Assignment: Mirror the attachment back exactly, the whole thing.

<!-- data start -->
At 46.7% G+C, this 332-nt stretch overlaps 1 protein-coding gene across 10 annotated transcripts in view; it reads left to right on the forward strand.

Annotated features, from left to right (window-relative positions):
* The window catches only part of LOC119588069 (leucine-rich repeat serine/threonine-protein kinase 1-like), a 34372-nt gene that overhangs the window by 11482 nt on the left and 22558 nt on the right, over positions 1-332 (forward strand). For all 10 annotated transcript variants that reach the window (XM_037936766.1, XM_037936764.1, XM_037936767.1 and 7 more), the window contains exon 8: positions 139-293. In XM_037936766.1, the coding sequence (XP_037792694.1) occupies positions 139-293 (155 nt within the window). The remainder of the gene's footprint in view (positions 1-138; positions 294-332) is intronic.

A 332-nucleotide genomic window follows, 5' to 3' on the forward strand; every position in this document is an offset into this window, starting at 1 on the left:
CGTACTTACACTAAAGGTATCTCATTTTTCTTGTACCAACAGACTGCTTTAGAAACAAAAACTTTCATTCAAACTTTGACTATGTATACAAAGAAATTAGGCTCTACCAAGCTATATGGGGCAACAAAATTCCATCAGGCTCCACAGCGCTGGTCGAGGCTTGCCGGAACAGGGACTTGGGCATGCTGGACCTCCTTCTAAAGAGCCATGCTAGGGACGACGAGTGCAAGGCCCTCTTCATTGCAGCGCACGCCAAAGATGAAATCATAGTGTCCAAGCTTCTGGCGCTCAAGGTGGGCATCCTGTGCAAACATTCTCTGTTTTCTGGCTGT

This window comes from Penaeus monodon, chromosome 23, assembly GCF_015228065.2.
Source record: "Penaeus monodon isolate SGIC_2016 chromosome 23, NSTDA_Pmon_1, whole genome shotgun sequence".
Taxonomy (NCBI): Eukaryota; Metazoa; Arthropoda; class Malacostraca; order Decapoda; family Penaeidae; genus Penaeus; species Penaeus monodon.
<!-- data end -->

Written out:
At 46.7% G+C, this 332-nt stretch overlaps 1 protein-coding gene across 10 annotated transcripts in view; it reads left to right on the forward strand.

Annotated features, from left to right (window-relative positions):
* The window catches only part of LOC119588069 (leucine-rich repeat serine/threonine-protein kinase 1-like), a 34372-nt gene that overhangs the window by 11482 nt on the left and 22558 nt on the right, over positions 1-332 (forward strand). For all 10 annotated transcript variants that reach the window (XM_037936766.1, XM_037936764.1, XM_037936767.1 and 7 more), the window contains exon 8: positions 139-293. In XM_037936766.1, the coding sequence (XP_037792694.1) occupies positions 139-293 (155 nt within the window). The remainder of the gene's footprint in view (positions 1-138; positions 294-332) is intronic.

A 332-nucleotide genomic window follows, 5' to 3' on the forward strand; every position in this document is an offset into this window, starting at 1 on the left:
CGTACTTACACTAAAGGTATCTCATTTTTCTTGTACCAACAGACTGCTTTAGAAACAAAAACTTTCATTCAAACTTTGACTATGTATACAAAGAAATTAGGCTCTACCAAGCTATATGGGGCAACAAAATTCCATCAGGCTCCACAGCGCTGGTCGAGGCTTGCCGGAACAGGGACTTGGGCATGCTGGACCTCCTTCTAAAGAGCCATGCTAGGGACGACGAGTGCAAGGCCCTCTTCATTGCAGCGCACGCCAAAGATGAAATCATAGTGTCCAAGCTTCTGGCGCTCAAGGTGGGCATCCTGTGCAAACATTCTCTGTTTTCTGGCTGT

This window comes from Penaeus monodon, chromosome 23, assembly GCF_015228065.2.
Source record: "Penaeus monodon isolate SGIC_2016 chromosome 23, NSTDA_Pmon_1, whole genome shotgun sequence".
Taxonomy (NCBI): Eukaryota; Metazoa; Arthropoda; class Malacostraca; order Decapoda; family Penaeidae; genus Penaeus; species Penaeus monodon.